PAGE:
He went on to wash his hands, thinking this would absolve him of the responsibility, he tried to stifle his guilt by saying it was a Jewish problem but to no avail. The guilt that plagued him through the years finally became too much, and in the end Pilate took his own life.

As far as the Disciples of Christ are concerned, those who ought to have known the truth of why Jesus had to go to the cross and die because He had told them time and time again, they were discombobulated, disoriented, running to and fro absent of purpose or direction. In an instant they had forgotten all that Jesus had taught them, men without a leader, uncertain of tomorrow.

Although the thief hung on a cross next to Jesus, in agony and the fearful expectation of death, it seems he had a better understanding of why this was happening to Christ, than His disciples did at the time. It was the thief on the cross who rebuked the other by telling him that they were receiving the due reward of their deeds, but that Christ had done nothing wrong. A criminal, a thief, realized what the scribes and Pharisees would not, that Christ had done nothing wrong, yet He hung on a cross beside him.

Finally we come to Christ’s reasons why He had to go to the cross and why He had to die, and in His words we find hope and rest in this present world. By Christ’s own words, He had to carry the cross of our shame, He had to carry the cross of our sins, He had to hang upon the wood, because He came to do the will of the Father, He came to be the sacrificial Lamb, He came to fulfill the Scriptures, and He came to give eternal life.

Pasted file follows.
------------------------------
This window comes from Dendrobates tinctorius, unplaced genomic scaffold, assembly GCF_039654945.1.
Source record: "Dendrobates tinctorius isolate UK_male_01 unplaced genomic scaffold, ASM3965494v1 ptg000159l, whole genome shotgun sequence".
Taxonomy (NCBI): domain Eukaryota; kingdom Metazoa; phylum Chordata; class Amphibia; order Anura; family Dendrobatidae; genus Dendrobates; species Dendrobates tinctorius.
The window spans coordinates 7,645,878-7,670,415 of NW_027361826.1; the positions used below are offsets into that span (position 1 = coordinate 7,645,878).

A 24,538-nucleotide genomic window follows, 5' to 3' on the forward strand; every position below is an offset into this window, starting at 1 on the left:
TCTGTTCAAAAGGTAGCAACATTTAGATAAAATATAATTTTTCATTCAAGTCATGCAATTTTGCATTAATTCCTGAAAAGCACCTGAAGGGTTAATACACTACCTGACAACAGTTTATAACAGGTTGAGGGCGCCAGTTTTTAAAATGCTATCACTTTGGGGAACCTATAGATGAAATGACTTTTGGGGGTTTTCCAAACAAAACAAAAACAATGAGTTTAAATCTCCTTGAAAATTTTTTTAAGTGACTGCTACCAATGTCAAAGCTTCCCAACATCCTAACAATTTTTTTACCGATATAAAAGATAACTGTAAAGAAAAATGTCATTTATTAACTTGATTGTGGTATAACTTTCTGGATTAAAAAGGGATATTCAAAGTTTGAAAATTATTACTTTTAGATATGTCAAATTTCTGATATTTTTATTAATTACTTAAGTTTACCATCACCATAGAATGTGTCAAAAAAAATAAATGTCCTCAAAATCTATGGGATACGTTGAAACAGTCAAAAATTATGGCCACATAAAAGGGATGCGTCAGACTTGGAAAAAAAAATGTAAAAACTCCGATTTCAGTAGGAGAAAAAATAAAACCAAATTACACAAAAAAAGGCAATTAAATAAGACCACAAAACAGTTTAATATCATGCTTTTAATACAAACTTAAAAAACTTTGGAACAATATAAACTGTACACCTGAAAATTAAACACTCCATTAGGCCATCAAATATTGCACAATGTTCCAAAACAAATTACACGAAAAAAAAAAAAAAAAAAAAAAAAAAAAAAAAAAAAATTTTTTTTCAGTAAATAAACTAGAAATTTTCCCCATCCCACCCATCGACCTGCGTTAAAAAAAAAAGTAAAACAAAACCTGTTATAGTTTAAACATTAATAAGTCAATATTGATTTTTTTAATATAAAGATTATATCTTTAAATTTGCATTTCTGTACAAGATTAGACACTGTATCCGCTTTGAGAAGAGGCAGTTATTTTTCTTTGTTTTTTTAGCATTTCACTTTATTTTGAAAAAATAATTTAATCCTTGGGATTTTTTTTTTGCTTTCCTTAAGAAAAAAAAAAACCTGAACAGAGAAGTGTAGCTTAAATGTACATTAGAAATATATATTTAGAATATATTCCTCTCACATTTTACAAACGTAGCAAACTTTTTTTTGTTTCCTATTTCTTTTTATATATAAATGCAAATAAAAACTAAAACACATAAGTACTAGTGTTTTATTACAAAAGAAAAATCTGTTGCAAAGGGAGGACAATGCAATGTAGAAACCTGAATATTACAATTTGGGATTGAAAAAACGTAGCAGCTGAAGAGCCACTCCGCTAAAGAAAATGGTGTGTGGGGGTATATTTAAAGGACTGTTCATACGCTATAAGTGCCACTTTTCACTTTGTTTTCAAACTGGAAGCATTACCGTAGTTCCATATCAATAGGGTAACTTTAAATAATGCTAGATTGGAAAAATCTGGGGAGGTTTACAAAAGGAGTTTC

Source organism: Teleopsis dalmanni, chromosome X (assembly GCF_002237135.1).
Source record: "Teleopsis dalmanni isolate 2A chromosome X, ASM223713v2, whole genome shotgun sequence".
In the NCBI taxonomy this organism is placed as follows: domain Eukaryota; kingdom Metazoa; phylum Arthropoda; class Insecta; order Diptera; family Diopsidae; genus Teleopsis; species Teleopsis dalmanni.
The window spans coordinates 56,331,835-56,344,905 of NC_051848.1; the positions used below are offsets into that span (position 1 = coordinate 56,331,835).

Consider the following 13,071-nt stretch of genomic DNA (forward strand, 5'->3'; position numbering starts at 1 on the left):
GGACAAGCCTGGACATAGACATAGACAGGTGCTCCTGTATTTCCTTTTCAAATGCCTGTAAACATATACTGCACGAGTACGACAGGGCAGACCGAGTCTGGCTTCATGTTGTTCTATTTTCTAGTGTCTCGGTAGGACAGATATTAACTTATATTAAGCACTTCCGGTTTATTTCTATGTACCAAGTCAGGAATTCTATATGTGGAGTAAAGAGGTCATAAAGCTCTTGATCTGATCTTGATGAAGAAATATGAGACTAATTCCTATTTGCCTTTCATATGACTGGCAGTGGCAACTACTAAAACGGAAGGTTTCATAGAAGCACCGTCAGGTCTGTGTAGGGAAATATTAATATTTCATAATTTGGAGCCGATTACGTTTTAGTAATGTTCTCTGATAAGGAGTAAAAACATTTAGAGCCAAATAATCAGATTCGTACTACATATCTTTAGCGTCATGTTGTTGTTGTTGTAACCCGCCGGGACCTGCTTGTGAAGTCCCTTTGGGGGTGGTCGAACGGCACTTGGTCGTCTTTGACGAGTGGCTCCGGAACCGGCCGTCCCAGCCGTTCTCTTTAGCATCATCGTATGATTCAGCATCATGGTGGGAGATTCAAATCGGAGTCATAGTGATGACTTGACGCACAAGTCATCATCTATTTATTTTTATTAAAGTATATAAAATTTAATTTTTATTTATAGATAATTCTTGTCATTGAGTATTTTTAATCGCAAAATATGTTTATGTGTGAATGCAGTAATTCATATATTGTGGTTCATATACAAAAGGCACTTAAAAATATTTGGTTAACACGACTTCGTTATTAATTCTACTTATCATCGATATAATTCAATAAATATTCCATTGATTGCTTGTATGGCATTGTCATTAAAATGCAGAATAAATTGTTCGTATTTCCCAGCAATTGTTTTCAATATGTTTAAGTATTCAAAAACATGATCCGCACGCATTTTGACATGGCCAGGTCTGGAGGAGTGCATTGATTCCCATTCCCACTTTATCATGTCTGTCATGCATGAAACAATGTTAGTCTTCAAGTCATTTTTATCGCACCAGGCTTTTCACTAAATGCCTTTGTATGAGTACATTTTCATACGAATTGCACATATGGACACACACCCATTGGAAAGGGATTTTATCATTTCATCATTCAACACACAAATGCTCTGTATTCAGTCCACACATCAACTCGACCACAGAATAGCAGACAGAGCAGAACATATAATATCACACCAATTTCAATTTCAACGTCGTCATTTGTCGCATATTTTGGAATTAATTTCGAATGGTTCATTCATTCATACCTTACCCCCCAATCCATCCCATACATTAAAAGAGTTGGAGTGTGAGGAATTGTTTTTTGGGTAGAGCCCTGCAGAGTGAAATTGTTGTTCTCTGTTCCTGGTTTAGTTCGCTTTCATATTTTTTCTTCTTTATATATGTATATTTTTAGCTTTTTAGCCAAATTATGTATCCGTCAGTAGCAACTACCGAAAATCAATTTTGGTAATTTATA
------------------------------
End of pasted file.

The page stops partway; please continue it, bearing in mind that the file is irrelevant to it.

John 14:30-31, “I will no longer talk much with you, for the ruler of this world is coming, and he has nothing in Me. But that the world may know that I love the Father, and as the Father gave Me commandment so I do. Arise, let us go from here.”

John 10:27-28, “My sheep hear My voice, and I know them, and they follow Me. And I give them eternal life, and they shall never perish; neither shall anyone snatch them out of My hand.”

It had to be, there was no other way, and knowing this, He went like a lamb to the slaughter, that you and I may be reconciled unto God, that you and I may obtain salvation, that you and I may know the depth of His love, and the height of His grace.

So now, let us turn our gaze from those who were there, and their reasoning for why Jesus had to die, and look within our own hearts and answer the question for ourselves. Who is Jesus to you today? Is He your Lord and your King, is He the price of your redemption, is He your all in all, or is He just a nice guy, a good teacher, perhaps even a prophet but nothing more than that?

If He is anything less than Lord, King and Savior, if He is anything less than your all in all, then like so many before you, you have the wrong perception of why Jesus had to die.

Consider this: Jesus had to die, that you might have life in Him!

With Love in Christ,
Michael Boldea Jr.